There has been some discussion in the autism community over a new television series that recently made a debut on Fox. The program is called Touch and is about an 11 year old “mute” boy with an unnamed disability, the features of which correlate with autism to some degree. Kiefer Sutherland, the star of the show, made some remarks, in an interview, about the show’s child being autistic. It appears that the show was, most likely, conceived with autism as the diagnostic base, but later revamped and autistic references removed.
This show has made some people mad for different reasons. Some believe it is wrong to allow a television show to create misperceptions about the vast majority of the autistic population. Some people are angry because autistic people were not consulted in creating/writing/producing the show. Some people just want a show with the other 90 percent of autism highlighted as it “really” is.
What’s wrong with showcasing special talent? Ten percent of the autistic population is said to fall into the category of “autistic savant”. * In fact, the actual percent of persons with Savant Syndrome turns out to be approximately half autistic and half other developmental disabilities.
Personally, I’m not interested in the controversy. I like Kiefer Sutherland as an actor. I was a big fan of “24”. I watched the premiere of Touch and enjoyed the show. But it was just a TV show, a 60 minute escape from reality for a story. That’s all I saw there.
Yes, I understand that a lot of people watching could get the idea that all autistics are savants. So what? I can think of a lot of worse things they could think about my kid. If someone wants to think my son has a “gift”, let them. I happen to think he has a lot of gifts. He’s been able to read and spell since he just barely turned two years old. He has great memorization skills and has memorized lots of factual information. Another little boy with autism who participated in my son’s social skills class was taken out of his regular classroom to participate in a higher grade’s math class because he was too advanced for the other children his age.
My son is a happy kid most of the time. He’s kind and smiling and beautiful. And if a stranger asks me about his gifts, I simply correct them about what autism is and what it means. Simple enough. I think the world is big enough that my autistic son and the television show Touch can co-exist without any strife.
What the show did lead me to discover is the segment of the autism population that does possess these savant skills. And I learned that often, those skills are the result of left-sided brain injury that happens prenatally or within very early infancy and childhood. This was of particular interest to me since my son suffers from mild absence seizures during sleep, the injury being to the left side of his brain.
And just to share, I learned about some fascinating people in the world of autistic savants. People who have been featured on – guess what? Television. What I’ve noticed is that television, generally shows us the unusual, the different, the improbable. Because we live the other stuff every day.
I thought I’d share some of that rare and interesting with you too.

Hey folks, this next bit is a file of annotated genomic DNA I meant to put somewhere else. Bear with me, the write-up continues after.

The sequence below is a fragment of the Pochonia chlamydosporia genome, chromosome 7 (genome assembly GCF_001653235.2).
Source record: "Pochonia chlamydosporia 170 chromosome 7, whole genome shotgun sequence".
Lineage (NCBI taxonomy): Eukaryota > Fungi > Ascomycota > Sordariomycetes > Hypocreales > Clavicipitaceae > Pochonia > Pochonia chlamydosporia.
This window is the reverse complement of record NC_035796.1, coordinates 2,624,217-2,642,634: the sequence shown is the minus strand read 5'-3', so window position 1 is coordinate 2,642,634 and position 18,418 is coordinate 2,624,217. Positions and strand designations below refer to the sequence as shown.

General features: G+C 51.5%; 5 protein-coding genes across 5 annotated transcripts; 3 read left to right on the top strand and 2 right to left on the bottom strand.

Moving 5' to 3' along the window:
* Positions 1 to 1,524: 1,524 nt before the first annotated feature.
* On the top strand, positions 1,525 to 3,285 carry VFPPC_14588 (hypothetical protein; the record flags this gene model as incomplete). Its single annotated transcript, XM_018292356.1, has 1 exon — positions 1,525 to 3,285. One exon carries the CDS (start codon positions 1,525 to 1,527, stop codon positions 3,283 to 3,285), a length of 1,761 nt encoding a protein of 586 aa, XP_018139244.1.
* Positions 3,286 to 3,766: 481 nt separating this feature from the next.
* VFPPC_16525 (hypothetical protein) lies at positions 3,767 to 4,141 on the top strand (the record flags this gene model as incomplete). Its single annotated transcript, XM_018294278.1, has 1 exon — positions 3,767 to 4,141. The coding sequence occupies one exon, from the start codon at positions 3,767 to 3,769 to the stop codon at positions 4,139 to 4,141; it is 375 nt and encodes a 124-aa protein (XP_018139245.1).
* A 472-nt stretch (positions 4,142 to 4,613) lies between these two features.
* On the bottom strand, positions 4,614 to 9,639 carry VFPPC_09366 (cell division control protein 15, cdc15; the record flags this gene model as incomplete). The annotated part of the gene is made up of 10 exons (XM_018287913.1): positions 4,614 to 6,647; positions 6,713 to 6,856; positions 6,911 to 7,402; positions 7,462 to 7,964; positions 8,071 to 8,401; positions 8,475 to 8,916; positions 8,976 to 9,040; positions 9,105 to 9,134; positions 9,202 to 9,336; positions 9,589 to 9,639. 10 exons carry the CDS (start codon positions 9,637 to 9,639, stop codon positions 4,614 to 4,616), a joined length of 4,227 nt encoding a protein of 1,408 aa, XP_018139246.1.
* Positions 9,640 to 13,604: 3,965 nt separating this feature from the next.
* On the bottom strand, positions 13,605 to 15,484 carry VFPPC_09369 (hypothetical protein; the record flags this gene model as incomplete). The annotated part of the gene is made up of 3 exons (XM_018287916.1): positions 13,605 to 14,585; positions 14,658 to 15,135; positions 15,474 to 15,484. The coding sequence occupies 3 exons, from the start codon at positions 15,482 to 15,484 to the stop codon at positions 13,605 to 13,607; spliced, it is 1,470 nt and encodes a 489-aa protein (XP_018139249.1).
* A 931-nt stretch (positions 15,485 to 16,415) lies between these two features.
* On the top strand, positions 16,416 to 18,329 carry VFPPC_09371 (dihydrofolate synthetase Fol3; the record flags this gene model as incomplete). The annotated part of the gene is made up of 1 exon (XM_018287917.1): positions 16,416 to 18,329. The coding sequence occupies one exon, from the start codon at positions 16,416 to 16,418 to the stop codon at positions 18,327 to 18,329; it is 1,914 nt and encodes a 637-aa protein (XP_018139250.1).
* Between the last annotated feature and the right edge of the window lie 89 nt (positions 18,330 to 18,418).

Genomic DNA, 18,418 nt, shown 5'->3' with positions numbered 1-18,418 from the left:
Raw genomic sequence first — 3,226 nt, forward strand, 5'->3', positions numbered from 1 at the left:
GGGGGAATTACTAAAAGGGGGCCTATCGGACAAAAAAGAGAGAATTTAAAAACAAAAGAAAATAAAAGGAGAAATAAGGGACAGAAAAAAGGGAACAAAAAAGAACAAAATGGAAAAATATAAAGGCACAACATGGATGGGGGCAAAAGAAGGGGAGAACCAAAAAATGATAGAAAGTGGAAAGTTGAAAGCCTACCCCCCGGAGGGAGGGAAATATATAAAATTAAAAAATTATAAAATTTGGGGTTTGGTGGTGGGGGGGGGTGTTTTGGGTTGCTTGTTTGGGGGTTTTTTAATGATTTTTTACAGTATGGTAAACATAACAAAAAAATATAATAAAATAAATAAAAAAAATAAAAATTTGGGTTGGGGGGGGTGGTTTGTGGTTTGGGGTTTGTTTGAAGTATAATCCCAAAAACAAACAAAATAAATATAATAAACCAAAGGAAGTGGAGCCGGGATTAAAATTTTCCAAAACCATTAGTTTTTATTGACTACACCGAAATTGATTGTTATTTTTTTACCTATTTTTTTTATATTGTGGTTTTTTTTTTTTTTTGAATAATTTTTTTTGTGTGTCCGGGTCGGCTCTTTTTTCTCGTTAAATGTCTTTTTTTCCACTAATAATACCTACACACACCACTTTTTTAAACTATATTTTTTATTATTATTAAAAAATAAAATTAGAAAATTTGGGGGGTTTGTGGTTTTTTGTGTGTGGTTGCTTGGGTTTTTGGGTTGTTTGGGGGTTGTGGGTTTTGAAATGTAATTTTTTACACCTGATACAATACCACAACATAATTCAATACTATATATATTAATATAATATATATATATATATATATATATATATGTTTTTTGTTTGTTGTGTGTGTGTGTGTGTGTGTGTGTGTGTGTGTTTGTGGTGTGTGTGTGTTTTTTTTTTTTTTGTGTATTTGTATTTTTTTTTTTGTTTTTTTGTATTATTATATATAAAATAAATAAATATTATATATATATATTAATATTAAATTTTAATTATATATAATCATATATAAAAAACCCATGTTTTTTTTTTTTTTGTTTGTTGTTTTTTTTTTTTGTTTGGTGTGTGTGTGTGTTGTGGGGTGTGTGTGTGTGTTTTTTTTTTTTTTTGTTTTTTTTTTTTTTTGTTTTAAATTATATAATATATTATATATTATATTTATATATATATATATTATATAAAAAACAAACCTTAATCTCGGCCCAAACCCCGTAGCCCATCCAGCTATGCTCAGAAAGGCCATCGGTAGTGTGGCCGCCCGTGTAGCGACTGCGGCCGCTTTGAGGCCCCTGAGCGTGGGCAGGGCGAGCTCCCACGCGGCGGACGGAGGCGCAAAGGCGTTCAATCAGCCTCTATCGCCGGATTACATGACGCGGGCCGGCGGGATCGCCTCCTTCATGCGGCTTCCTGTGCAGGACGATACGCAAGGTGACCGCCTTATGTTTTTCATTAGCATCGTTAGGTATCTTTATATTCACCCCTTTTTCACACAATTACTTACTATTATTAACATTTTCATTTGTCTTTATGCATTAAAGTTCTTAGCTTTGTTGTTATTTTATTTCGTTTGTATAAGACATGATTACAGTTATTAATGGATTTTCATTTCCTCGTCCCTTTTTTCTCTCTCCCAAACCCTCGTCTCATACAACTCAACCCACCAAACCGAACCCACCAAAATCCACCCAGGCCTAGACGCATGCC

My favorite is Stephen Wiltshire, an autistic who did not speak his first word until he was five years old. Stephen is an artist who can draw a panorama of a City after taking a helicopter ride for 45 minutes solely from his memory with astonishing accuracy. He’s drawn lots of cities including Tokyo, New York City, London and, in this clip (AND TURN UP THE VOLUME – it’s really low) Rome:
You can also learn more about Stephen by watching (or subscribing to) his YouTube channel here.
Quite a while back, I wrote a post in which I talked about autistic musicians. I did not mention this savant.
I should have.
Derek Paravicini was featured on 60 minutes. He can hear a piece of music once and can not only play it back and retain it forever, he can transform it’s musical style to any style requested. Incredible!
Here is a 12 year old boy, Nathan, who has similar musical talent:
Gifts with Numbers – “Calendar Savants”
George Widener was diagnosed late in his 20s with Asperger’s Syndrome. He was labeled “anti-social” in school. Eventually, he ended up on the street, living in shelters. He met Kim Peek, the man upon whom the “Rain Man” character Dustin Hoffman played was based, and it changed his life, especially when he found he was able to calculate a day of the week faster than Kim (known as the “mega” savant for the 17 areas in which he was a genius).
George also has savant qualities in art and history and brings these three areas together in detailed and unusual drawings. Eventually, his artwork was shown in galleries, including in his own one man show. His story is fascinatingly documented on this episode of “Ingenious Minds”.
There is beauty in these gifts. These are stories of real people. People with autism. So, there are shows out there that do talk to autistics. These are their lives. They do have “special powers”. Should we ignore them because we want more shows with everyday autism portrayed? I don’t think so. Every time the word autism is mentioned mainstream, may just a handful of people will Google it, or Wikipedia it or learn. But that’s a handful that didn’t know yesterday.